Duke Now

Duke vs. Northwestern: Ask an opponent’s beat writer

It’s back by popular demand—the ask an opposing beat writer series. For information this week on the Northwestern Wildcats, we have Aric DiLalla, the managing editor for Wildcat Digest, the Northwestern 247 Sports affiliate. If the name looks familiar, it’s because he is also a former N&O intern. With no further ado...

1. For those of us outside of Evanston, I think the Wildcats' 16-6 win over Stanford was one of the most surprising results from week one. Were people who cover the program regularly surprised, or did they see this coming?

Well, if anyone knew that win was coming, they certainly didn't mention it to anyone. Many of the predictions had Stanford winning by double digits, and that's where I fell on the issue. I think we all knew the defense would improve, but I don't think there was a sense the unit would completely dominate Stanford's line. The real issue, though, was the inexperience of the offense. I thought Clayton Thorson would experience some growing pains during his first start that would really limit Northwestern's ability to move the ball. Instead, outside of a few poor decisions, Thorson made timely throws and used his legs to score the game's only touchdown. Even more promising for Northwestern: there seemed to be lots of areas that could be cleaned up. I don't think this was a Northwestern's peak performance by any means.

2. Obviously the defense hasn't allowed a touchdown yet in its first two games -- which area of this unit is strongest?

I think the biggest reason for the success is the talent that head coach Pat Fitzgerald has been recruiting over the past few seasons is finally on the field. In particular, the 2014 recruiting class was chock full of talent and a lot of them are now seeing real playing time. There are a couple players who really stand out on defense -- DE Dean Lowry and LB Anthony Walker Jr. -- but the secondary seems like the true strength. It's hard to count how many close games Northwestern squandered over the past few years because of mistakes on the back end, but that seems to be over. Nick VanHoose and Matt Harris are sure bets at cornerback, and Traveon Henry and Godwin Igwebuike have both shown good burst into the box to bottle up runners. Most vitally, there's a level of experience in the secondary that's been lacking over the past few years -- VanHoose, Harris and Henry have all started for at least the last two years.

3. Like Duke, Northwestern is breaking in a new starting quarterback. What have you seen out of redshirt freshman Clayton Thorson?

There are flashes. Against Stanford, he made a great over-the-shoulder throw to wide receiver Miles Shuler for a 25-yard completion on a crucial third down in the fourth quarter. He threw his first career touchdown pass during the Eastern Ill. game, and has scrambled for two touchdowns this season. That said, he's also made a few ill-advised throws that could've turned the game against Stanford. I'm still not quite sure what we should expect out of him this year, but I guess the safest bet would be to assume there will be a few flashes of brilliance and a few boneheaded moments. I do think Fitzgerald's decision to tab him the starter as a redshirt freshman shows a great deal of faith and will allow him to flourish over the next few years.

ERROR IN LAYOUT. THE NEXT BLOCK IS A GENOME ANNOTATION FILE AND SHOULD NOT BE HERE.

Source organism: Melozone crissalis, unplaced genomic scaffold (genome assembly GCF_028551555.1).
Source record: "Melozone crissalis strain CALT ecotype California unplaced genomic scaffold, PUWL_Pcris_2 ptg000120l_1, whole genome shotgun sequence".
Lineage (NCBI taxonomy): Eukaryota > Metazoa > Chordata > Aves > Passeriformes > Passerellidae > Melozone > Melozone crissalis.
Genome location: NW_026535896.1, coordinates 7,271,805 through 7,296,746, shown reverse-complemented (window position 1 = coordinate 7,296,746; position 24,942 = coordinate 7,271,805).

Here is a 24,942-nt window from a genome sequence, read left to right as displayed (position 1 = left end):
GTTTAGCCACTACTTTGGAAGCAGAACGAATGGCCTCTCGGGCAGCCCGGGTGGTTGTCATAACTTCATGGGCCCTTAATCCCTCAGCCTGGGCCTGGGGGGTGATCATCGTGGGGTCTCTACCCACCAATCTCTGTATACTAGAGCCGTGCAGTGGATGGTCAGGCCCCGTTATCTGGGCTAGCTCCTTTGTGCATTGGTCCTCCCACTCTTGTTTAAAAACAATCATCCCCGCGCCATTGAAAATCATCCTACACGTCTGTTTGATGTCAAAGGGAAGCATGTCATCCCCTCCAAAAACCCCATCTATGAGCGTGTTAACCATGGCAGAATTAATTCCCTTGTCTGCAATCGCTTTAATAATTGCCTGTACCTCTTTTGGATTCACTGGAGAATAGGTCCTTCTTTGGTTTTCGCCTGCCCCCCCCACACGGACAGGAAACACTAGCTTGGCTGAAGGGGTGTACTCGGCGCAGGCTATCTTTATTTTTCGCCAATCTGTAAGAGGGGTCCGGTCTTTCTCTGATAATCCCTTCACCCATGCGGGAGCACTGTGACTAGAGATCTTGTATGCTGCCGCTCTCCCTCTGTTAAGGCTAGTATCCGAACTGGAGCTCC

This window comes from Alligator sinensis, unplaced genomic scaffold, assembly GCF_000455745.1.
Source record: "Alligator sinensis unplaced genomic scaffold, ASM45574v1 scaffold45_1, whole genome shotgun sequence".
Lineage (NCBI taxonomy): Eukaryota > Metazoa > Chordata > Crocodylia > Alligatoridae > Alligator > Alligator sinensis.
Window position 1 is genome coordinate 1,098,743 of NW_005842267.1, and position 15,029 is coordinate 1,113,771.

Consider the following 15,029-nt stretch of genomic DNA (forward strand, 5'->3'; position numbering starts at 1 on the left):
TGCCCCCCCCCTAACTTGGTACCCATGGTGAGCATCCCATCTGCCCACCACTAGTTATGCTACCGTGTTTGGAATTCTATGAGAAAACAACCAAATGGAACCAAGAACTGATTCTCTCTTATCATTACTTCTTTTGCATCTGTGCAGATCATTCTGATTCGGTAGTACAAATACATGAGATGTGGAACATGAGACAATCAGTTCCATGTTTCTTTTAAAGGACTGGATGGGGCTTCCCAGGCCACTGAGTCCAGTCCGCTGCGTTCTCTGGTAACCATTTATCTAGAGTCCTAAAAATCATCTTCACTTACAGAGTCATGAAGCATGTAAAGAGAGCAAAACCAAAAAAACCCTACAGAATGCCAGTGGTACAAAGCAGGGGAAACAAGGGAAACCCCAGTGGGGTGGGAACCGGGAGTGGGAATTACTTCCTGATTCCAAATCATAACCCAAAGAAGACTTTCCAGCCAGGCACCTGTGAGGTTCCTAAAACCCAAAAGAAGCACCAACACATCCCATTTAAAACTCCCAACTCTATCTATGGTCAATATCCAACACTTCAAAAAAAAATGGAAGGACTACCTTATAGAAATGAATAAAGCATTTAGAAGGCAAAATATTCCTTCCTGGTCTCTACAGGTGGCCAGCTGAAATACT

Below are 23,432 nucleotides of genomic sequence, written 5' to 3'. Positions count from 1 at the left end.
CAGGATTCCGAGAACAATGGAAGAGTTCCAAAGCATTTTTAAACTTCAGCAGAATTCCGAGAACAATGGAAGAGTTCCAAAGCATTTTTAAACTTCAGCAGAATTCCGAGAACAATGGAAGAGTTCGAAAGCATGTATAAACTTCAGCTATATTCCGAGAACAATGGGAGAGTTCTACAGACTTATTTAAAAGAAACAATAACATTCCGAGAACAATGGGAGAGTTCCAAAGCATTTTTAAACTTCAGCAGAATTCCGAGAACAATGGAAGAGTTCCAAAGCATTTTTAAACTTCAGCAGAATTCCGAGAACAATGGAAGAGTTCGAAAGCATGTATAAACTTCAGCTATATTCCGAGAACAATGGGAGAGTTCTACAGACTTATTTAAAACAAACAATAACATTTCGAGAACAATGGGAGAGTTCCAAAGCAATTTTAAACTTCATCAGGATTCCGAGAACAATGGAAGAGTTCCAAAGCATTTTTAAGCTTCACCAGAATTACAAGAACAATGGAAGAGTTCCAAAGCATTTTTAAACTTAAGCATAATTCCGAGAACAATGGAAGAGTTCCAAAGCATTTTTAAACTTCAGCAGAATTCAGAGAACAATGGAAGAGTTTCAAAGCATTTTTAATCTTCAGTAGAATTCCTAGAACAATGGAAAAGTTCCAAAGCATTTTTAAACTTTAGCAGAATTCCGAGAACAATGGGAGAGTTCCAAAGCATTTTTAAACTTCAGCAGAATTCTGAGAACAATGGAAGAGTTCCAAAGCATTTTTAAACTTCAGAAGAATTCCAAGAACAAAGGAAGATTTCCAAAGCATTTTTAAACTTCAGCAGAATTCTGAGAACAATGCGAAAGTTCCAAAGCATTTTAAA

4. Any areas of concern for the Wildcats?

As good as the defense has been, the offensive efficiency is far from perfect. Part of that falls on Thorson, but the offensive line also needs to get better if Northwestern wants to beat Duke and, later, challenge for the Big Ten West. The group has been sort of a revolving door due to injuries, but that can't be an excuse, as the rest of Northwestern's team has stayed relatively healthy. In Monday's press conference, Fitzgerald pointed out the line has often been clearing space for one yard carries, and the running backs have gotten three to four yards. He said he'd like to see what could happen if they block for three or four yards at a time.

5. Give me two names to watch for, one on offense (other than Thorson) and the other on defense

On offense, sophomore running back Justin Jackson is the clear choice. Last year, as a true freshman, he ran for 1187 yards, which was second best in the Big Ten and ahead of Ohio State's Ezekiel Elliot. He's picked up right where he left off and has 212 yards through his first two games. Jackson has averaged 4.2 yards per carry so far and is averaging 25 carries a game, so Duke's defense should expect him to carry the load for Northwestern's offense.

Defensively, Anthony Walker Jr. is a stud at middle linebacker. The 6-foot-1, 235-pounder leads the team in tackles with 8.5 per game and also has fives TFL and a sack to his name. If you move away from the numbers and use the eye test, Walker seems to be everywhere. On one snap he's blowing up a play in the backfield, and on the next he's nearly intercepting a pass. There's a lot of talk around the program about just how special Jackson and Walker could be if they stay healthy. These aren't just good players for this team -- these guys are potential all-time greats.

Thanks to Aric for his time.

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